By Karen Savage
Marin County might not seem the most obvious place to launch a climate liability suit, but this coastal community in Northern California has already begun to battle dangerous levels of sea level rise, increased flooding and other impacts of climate change. A single storm caused more than a million dollars in damage last year.
More than 12,000 homes, businesses and other institutions with an assessed property value of nearly $16 billion will be at risk from tides and surge flooding by the end of the century, according to a vulnerability assessment the county completed in the spring of 2017.
“It made crystal clear that the cost of trying to protect the assets of risk from rising seas and more severe storms, and the human anguish over those that will be lost will be shocking and crippling for our residents,” Marin County Supervisor Dr. Kate Sears said.
Sears spoke during an online panel discussion on climate liability Thursday, an event sponsored by the Stanford Environmental & Natural Resources Law and Policy Program and the Center for Climate Integrity.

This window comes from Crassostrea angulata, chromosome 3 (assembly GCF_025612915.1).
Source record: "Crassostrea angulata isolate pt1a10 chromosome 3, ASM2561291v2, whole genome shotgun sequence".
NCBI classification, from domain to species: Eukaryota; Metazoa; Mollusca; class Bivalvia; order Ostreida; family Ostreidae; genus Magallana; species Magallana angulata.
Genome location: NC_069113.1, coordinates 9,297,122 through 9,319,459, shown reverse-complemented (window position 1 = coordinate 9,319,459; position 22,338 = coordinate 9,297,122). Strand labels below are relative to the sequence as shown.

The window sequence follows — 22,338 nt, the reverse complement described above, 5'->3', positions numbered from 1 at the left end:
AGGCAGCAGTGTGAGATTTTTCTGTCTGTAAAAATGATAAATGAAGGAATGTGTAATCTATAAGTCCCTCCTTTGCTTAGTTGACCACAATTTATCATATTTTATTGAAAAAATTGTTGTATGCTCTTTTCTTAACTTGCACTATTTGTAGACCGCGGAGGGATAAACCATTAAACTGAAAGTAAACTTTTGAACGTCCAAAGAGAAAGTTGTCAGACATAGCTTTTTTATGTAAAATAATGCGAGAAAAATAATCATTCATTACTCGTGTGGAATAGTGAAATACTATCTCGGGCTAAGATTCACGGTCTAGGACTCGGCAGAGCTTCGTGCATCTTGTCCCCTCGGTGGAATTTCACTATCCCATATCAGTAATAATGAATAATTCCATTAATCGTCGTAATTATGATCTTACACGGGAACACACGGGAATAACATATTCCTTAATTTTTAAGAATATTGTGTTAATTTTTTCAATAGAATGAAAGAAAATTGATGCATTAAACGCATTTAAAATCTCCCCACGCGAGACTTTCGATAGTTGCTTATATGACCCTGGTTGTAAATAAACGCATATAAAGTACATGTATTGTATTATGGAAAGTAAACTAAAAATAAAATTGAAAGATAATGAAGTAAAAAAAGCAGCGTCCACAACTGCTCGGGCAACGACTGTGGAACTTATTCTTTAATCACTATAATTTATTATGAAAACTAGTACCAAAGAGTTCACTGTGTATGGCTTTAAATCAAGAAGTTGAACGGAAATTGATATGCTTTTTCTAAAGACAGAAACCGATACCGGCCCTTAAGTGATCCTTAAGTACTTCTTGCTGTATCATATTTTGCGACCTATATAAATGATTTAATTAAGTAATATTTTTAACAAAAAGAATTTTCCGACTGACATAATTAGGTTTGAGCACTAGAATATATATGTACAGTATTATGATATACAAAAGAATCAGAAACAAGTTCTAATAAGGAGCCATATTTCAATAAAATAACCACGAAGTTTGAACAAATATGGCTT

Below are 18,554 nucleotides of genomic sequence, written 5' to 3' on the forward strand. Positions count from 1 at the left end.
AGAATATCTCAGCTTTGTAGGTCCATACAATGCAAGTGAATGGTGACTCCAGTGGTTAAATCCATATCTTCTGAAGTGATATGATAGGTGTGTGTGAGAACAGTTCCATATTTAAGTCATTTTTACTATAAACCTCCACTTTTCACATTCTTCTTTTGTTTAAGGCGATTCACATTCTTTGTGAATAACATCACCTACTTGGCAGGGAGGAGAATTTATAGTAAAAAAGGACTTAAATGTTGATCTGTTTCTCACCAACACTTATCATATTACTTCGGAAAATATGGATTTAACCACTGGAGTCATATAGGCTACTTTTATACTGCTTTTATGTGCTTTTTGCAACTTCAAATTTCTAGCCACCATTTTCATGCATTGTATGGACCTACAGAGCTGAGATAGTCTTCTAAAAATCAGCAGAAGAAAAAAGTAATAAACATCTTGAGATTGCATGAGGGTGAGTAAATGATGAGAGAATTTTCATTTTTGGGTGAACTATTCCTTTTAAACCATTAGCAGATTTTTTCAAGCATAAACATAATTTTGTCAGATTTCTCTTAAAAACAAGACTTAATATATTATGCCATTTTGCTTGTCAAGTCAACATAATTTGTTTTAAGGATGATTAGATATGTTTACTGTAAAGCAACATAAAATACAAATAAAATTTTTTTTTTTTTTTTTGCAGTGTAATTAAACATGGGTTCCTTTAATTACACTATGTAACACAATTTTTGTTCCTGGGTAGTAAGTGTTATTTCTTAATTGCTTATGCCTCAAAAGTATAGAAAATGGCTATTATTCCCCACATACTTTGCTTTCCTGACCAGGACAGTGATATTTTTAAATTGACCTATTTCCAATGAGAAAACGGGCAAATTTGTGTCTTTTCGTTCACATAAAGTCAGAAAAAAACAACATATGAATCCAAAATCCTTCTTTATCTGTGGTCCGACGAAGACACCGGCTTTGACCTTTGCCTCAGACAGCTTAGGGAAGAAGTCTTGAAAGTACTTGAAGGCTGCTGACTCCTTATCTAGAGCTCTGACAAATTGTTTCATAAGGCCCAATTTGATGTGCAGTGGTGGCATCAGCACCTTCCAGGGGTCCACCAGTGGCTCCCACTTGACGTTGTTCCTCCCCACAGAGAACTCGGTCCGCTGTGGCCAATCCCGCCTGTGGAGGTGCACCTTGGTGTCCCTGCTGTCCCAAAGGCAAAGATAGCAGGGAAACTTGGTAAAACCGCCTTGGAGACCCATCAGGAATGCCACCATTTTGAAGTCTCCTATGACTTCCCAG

It didn’t take long to convince Sears that Marin County should file a climate liability suit. Sears is a former civil prosecutor for the California attorney general’s office who led a team of lawyers that secured a $3.8 billion settlement with predatory lenders.,
In 2017, Marin County joined what is now more than two dozen communities in suing fossil fuel companies to hold them accountable for the costs of climate change. The county’s suit, against Exxon, Chevon, Shell, BP, ConocoPhillips and more than a dozen other fossil fuel companies, includes claims for public nuisance, strict liability for failure to warn, strict liability for design defect, private nuisance, negligence, negligent failure to warn, and trespass. It is seeking compensation for current as well as future damages.[Read more…]